This is a store I would not mind shopping, so long as the staff can keep their hands to themselves.
For those of you who care about companies wasting people’s time because they can’t agree about standards, a bright new website has launched promoting email standards. It’s called, simply, the Email Standards Project. Why does it matter? Because a hundred years ago, industries agreed that planes generally need a wing on each side, that cars need four wheels, and that roads should be paved with a line down the middle. This allowed everyone to focus on the activity of transportation rather than the act of transporting. With many thanks to Jeffrey Zeldman, Web standards has us on a path toward Internet browsers supporting basic website functionality and display. Now, a few people want the same for Email browsers and applications so we can focus on the activtiy of communication rather than the act of communication. Let’s go, email yo!
I don’t know why I think is the one of the most romantic videos ever shot, full of Orientalism, Jewish love, physical tenderness, and plain old endearment. It features David Berman’s Silver Jews singing “I’m Getting Back Into Getting Back Into You” while holding his wife as they walk through Jerusalem’s Arab market.
Oh, and it looks like the same director, Michael Tully is coming out with the Silver Jews movie. Cool.
There are currently two spots airing right now about men with tiny hands. One is for Burger King and it’s okay; it plays on the stereotype of small hands and small members and the revelation of inadequacy among men. The second is more powerful and funnier, if more pretentious, spot for Herringbone; it features the short history of a boy with small hands who grew to be a beloved tailor throughout Europe.
These give hope to the world.
I had one last opportunity on Thursday to see Helvetica, the movie. It was good, in a Helvetica kind of way. Here’s how the film and the typeface are similar:
- They obviate the need for explicitly delving into history. They stand on their own feet, which, in turn, stand on the heads of invisible giants.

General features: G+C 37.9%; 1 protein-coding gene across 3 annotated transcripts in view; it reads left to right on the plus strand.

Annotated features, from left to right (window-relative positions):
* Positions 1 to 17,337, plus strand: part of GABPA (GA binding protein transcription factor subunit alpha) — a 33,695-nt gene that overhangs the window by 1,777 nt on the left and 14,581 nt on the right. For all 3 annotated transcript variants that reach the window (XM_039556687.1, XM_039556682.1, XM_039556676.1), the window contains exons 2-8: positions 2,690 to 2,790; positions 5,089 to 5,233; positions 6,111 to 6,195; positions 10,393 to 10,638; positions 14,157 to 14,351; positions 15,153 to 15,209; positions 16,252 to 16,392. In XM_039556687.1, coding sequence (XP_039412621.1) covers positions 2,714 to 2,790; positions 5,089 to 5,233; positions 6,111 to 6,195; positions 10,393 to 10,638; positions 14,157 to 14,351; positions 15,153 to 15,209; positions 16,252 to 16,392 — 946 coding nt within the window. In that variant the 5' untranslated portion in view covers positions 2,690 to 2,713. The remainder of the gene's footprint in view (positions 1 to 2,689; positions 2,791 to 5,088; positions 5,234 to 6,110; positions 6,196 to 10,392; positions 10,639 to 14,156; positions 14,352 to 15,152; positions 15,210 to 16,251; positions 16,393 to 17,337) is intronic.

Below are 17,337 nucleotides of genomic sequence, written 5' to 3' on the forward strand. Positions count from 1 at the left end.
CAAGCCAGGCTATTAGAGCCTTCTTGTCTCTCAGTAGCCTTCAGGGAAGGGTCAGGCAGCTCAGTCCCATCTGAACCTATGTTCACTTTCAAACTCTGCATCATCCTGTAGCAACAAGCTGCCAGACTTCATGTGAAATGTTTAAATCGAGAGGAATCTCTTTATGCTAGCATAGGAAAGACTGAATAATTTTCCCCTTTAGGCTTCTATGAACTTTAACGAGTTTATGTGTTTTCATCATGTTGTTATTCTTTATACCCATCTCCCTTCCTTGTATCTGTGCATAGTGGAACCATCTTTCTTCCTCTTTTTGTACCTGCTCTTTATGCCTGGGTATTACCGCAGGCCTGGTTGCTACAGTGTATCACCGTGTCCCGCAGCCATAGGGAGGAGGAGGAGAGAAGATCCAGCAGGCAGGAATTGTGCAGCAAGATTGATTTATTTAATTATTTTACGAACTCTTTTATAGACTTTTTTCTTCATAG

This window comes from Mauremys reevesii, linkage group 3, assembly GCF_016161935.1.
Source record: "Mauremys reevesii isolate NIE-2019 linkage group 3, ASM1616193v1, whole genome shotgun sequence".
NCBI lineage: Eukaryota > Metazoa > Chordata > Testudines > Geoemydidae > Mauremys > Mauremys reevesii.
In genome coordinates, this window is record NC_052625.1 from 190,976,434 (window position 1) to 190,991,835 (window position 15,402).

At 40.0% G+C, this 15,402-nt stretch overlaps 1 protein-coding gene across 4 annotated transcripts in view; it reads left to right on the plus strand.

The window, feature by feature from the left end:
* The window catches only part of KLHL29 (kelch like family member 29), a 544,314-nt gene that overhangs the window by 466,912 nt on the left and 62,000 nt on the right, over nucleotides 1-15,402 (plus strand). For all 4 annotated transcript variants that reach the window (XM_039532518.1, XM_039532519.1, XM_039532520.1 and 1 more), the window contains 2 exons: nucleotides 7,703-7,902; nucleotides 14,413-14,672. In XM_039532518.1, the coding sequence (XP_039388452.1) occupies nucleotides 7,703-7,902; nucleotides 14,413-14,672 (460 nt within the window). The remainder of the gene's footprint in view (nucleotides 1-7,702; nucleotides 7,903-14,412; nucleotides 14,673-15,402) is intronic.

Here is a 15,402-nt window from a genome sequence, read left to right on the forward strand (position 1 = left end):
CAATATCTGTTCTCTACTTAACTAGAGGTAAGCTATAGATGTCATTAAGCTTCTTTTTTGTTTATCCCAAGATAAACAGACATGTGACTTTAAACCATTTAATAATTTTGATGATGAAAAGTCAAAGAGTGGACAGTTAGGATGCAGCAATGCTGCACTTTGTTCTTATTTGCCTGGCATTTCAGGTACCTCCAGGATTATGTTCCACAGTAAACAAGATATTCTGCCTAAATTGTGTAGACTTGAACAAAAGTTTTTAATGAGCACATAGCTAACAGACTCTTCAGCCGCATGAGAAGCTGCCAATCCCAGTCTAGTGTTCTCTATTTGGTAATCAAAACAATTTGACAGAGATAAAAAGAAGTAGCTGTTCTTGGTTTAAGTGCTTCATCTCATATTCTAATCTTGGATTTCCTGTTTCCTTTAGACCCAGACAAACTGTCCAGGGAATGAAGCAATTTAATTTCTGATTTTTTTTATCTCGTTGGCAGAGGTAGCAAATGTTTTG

- They purport to be well-rounded, neutral, and fun-loving. They ask to be seen as straightforward, honest, and open and they present themselves as the definitive and conclusive.
- They define themselves through requited love. They love to be loved and love you back for loving them and for being in love with loving them.
- They are fat in the middle and end somewhat squarely.
Postcript: It was great seeing the faces of some of my favorite type luminaries on a big screen.
When people ask me how I can afford to not work full-time at some kind of design agency or for a bureaucracy because I don’t get benefits or a pension, I think I will point them to this, a winner (or runner-up) of the saddest-cubicle contest sponsored by Wired Magazine, whose redesign is quite lovely, by the way and quite opposite to the office world of Mr. Smuckaluckovich depicted in these images.
As I was explaining to my yoga class earlier this evening, I’ve been suffering the consequences of indulging in my daughter’s proclivities for acquiring large amounts of candy on Halloween. I can’t help it. The candy is there and so am I. The two want to meet.
In the bigger picture, I’ve now recognized that my sweet tooth will eventually get the better of me. I’m not going to give up on chocolate or anything. But I realize that buying high-end chocolate (e.g. like Hershey’s Extra Dark, a bar that is unlike anything found in the States yet can be bought in Canada at any regular supermarket) will satisfy my craving without forcing further indulgence and ingestion. I’m sure there’s some science around this.
My own paranoid theory around mass-market candy is that companies (including Hershey, of course) use just enough quality ingredients to sate the palette but the real pleasure is in the sugar itself. This leads to some satisfaction but, ultimately, the body requires a bit more of the goods and, well, there goes 3 bite-sized Snicker bars, 4 Reese’s Peanut Butter Cups, and 3 Wunderbars. Down the hatch.
My friend, D.C., sent this to me. Jerry Seinfeld is so obviously insulted by the King of CNN radio. It’s strange to watch real emotions on television through the prism of time-delayed YouTube.
I listened with lots of quietly anxious attention to author Naomi Klein today on Democracy Now. She is a powerful speaker and I’m looking forward to reading her new book, The Shock Doctrine: The Rise of Disaster Capitalism .
This is from today’s interview with Amy Goodman (and you can listen to the full interview at the first link above):
And we talk about torture so often in this country as being just about getting information. Torture is a tool of state terror. That is what torture is, and that is why it’s prohibited. It is about instilling — it’s a method of instilling terror in an individual, and it’s also a method of spreading terror throughout a whole society, saying we are willing to use these techniques; if you cross us, you will be subject to these techniques. So it is the science of terror. It is literally terrorism. You know, if you have somebody in your control, and your goal is to convince them that they are going to die, and as they gasp for breath their lungs are filled with water, what are you, if not a terrorist?